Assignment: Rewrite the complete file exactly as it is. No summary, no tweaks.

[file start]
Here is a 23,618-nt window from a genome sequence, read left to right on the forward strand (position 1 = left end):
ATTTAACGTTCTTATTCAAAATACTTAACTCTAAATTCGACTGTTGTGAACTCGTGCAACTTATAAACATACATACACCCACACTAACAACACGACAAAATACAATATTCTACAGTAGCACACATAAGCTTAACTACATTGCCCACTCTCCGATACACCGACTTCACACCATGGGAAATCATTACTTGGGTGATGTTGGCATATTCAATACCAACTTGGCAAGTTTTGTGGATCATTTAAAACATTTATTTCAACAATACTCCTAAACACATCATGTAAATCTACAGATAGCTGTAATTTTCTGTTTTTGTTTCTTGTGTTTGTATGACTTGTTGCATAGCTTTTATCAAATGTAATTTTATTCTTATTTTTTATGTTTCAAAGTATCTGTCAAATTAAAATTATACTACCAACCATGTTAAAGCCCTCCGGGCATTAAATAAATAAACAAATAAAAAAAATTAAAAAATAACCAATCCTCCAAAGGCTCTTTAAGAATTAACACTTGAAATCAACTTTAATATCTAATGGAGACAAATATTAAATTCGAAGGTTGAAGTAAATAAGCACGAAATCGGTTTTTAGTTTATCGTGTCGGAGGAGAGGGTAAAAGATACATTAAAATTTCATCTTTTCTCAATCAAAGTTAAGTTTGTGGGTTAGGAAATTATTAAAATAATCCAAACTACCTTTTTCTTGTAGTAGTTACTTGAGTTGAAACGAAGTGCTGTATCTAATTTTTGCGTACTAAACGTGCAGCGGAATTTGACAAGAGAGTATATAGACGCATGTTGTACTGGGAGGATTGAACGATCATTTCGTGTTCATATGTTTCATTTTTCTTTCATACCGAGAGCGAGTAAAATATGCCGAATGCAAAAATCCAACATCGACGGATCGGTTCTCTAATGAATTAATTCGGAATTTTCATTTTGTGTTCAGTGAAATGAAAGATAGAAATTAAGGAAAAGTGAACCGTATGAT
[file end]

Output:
Here is a 23,618-nt window from a genome sequence, read left to right on the forward strand (position 1 = left end):
ATTTAACGTTCTTATTCAAAATACTTAACTCTAAATTCGACTGTTGTGAACTCGTGCAACTTATAAACATACATACACCCACACTAACAACACGACAAAATACAATATTCTACAGTAGCACACATAAGCTTAACTACATTGCCCACTCTCCGATACACCGACTTCACACCATGGGAAATCATTACTTGGGTGATGTTGGCATATTCAATACCAACTTGGCAAGTTTTGTGGATCATTTAAAACATTTATTTCAACAATACTCCTAAACACATCATGTAAATCTACAGATAGCTGTAATTTTCTGTTTTTGTTTCTTGTGTTTGTATGACTTGTTGCATAGCTTTTATCAAATGTAATTTTATTCTTATTTTTTATGTTTCAAAGTATCTGTCAAATTAAAATTATACTACCAACCATGTTAAAGCCCTCCGGGCATTAAATAAATAAACAAATAAAAAAAATTAAAAAATAACCAATCCTCCAAAGGCTCTTTAAGAATTAACACTTGAAATCAACTTTAATATCTAATGGAGACAAATATTAAATTCGAAGGTTGAAGTAAATAAGCACGAAATCGGTTTTTAGTTTATCGTGTCGGAGGAGAGGGTAAAAGATACATTAAAATTTCATCTTTTCTCAATCAAAGTTAAGTTTGTGGGTTAGGAAATTATTAAAATAATCCAAACTACCTTTTTCTTGTAGTAGTTACTTGAGTTGAAACGAAGTGCTGTATCTAATTTTTGCGTACTAAACGTGCAGCGGAATTTGACAAGAGAGTATATAGACGCATGTTGTACTGGGAGGATTGAACGATCATTTCGTGTTCATATGTTTCATTTTTCTTTCATACCGAGAGCGAGTAAAATATGCCGAATGCAAAAATCCAACATCGACGGATCGGTTCTCTAATGAATTAATTCGGAATTTTCATTTTGTGTTCAGTGAAATGAAAGATAGAAATTAAGGAAAAGTGAACCGTATGAT